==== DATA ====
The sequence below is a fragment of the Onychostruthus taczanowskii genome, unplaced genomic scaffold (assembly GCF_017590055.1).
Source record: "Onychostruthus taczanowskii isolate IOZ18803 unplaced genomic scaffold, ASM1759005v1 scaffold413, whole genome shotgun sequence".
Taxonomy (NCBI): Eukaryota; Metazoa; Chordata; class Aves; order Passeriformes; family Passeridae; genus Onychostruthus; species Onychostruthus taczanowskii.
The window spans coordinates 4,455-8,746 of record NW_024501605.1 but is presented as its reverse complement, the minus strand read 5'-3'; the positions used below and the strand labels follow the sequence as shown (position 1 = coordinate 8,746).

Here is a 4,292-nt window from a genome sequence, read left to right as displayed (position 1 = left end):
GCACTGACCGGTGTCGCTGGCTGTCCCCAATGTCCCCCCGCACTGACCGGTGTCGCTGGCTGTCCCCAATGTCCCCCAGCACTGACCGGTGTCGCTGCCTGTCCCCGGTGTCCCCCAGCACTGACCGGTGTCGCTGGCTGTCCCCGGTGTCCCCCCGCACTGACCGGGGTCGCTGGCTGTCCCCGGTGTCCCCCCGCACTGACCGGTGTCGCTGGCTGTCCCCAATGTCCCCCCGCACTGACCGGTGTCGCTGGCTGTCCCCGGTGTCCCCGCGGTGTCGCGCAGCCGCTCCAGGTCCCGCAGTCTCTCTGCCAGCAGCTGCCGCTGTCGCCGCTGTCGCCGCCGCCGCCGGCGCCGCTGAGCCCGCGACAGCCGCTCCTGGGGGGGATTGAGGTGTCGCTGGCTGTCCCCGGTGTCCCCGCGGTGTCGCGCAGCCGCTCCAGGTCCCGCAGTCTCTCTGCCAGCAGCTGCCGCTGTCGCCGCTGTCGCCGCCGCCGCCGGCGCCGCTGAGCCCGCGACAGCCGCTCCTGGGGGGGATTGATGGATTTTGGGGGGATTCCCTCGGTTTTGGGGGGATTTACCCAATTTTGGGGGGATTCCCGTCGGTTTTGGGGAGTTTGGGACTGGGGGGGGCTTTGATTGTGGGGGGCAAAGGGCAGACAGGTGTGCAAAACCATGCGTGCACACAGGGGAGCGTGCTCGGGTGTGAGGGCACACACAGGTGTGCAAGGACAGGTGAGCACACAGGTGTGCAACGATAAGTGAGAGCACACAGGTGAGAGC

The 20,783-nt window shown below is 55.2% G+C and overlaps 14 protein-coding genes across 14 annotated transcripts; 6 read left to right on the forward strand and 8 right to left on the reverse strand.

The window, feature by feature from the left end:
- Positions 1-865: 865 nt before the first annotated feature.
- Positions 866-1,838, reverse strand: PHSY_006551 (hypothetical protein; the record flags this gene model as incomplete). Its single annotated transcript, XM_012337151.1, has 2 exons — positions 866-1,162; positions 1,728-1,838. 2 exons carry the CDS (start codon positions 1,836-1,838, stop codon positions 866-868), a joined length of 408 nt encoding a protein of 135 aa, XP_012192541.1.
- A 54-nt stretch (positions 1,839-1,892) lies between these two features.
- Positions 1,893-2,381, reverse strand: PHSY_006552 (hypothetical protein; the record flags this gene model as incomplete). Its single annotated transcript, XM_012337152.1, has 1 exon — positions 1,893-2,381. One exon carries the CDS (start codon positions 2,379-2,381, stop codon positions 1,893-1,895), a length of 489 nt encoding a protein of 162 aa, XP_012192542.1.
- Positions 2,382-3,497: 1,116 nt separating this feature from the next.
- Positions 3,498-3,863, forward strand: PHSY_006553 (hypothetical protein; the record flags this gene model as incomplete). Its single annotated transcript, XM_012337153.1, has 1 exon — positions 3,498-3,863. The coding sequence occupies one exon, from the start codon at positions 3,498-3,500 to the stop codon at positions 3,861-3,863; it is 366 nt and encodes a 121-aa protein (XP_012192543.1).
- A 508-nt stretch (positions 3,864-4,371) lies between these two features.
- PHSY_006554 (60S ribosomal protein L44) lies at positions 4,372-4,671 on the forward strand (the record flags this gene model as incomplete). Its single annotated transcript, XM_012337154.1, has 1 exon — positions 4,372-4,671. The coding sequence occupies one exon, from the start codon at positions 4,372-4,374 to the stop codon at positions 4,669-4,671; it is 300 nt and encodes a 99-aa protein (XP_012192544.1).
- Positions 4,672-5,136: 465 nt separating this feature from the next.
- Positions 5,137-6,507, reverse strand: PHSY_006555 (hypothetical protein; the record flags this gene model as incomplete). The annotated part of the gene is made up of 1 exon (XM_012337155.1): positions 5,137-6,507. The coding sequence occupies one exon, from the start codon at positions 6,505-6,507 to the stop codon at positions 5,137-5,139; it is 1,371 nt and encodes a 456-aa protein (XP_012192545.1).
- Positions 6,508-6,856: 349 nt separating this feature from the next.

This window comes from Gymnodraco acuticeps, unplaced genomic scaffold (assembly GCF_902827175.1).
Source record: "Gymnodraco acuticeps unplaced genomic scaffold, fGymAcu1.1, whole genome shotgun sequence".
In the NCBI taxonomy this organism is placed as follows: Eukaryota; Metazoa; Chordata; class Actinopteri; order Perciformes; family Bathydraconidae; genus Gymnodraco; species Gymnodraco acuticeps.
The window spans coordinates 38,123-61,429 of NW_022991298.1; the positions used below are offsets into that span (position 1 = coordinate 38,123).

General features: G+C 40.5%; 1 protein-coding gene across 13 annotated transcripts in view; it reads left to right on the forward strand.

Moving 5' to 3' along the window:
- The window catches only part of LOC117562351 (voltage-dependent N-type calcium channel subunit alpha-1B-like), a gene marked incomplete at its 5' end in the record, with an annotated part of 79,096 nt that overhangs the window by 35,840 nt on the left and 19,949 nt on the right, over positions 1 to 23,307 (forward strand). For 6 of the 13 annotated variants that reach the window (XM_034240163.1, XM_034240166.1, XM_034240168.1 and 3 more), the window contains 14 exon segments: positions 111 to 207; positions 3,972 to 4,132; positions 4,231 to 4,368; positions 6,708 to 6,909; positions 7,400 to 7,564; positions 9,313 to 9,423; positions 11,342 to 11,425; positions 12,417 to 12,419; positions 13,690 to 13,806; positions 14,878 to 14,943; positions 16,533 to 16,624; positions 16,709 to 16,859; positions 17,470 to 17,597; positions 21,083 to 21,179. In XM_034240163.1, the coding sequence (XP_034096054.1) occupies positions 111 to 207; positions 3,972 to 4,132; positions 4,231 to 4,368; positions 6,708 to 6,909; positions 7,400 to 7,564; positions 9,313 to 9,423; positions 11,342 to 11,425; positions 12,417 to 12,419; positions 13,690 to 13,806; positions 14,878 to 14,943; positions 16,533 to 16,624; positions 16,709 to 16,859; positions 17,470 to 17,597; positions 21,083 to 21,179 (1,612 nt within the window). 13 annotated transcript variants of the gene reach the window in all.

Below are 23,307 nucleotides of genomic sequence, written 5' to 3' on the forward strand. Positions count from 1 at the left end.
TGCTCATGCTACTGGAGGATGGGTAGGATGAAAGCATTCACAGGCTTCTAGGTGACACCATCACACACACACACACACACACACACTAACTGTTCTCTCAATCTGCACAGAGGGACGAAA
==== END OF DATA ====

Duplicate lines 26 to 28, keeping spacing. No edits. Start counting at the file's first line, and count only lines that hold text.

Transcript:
- The window catches only part of LOC117562351 (voltage-dependent N-type calcium channel subunit alpha-1B-like), a gene marked incomplete at its 5' end in the record, with an annotated part of 79,096 nt that overhangs the window by 35,840 nt on the left and 19,949 nt on the right, over positions 1 to 23,307 (forward strand). For 6 of the 13 annotated variants that reach the window (XM_034240163.1, XM_034240166.1, XM_034240168.1 and 3 more), the window contains 14 exon segments: positions 111 to 207; positions 3,972 to 4,132; positions 4,231 to 4,368; positions 6,708 to 6,909; positions 7,400 to 7,564; positions 9,313 to 9,423; positions 11,342 to 11,425; positions 12,417 to 12,419; positions 13,690 to 13,806; positions 14,878 to 14,943; positions 16,533 to 16,624; positions 16,709 to 16,859; positions 17,470 to 17,597; positions 21,083 to 21,179. In XM_034240163.1, the coding sequence (XP_034096054.1) occupies positions 111 to 207; positions 3,972 to 4,132; positions 4,231 to 4,368; positions 6,708 to 6,909; positions 7,400 to 7,564; positions 9,313 to 9,423; positions 11,342 to 11,425; positions 12,417 to 12,419; positions 13,690 to 13,806; positions 14,878 to 14,943; positions 16,533 to 16,624; positions 16,709 to 16,859; positions 17,470 to 17,597; positions 21,083 to 21,179 (1,612 nt within the window). 13 annotated transcript variants of the gene reach the window in all.

Below are 23,307 nucleotides of genomic sequence, written 5' to 3' on the forward strand. Positions count from 1 at the left end.
TGCTCATGCTACTGGAGGATGGGTAGGATGAAAGCATTCACAGGCTTCTAGGTGACACCATCACACACACACACACACACACACACTAACTGTTCTCTCAATCTGCACAGAGGGACGAAA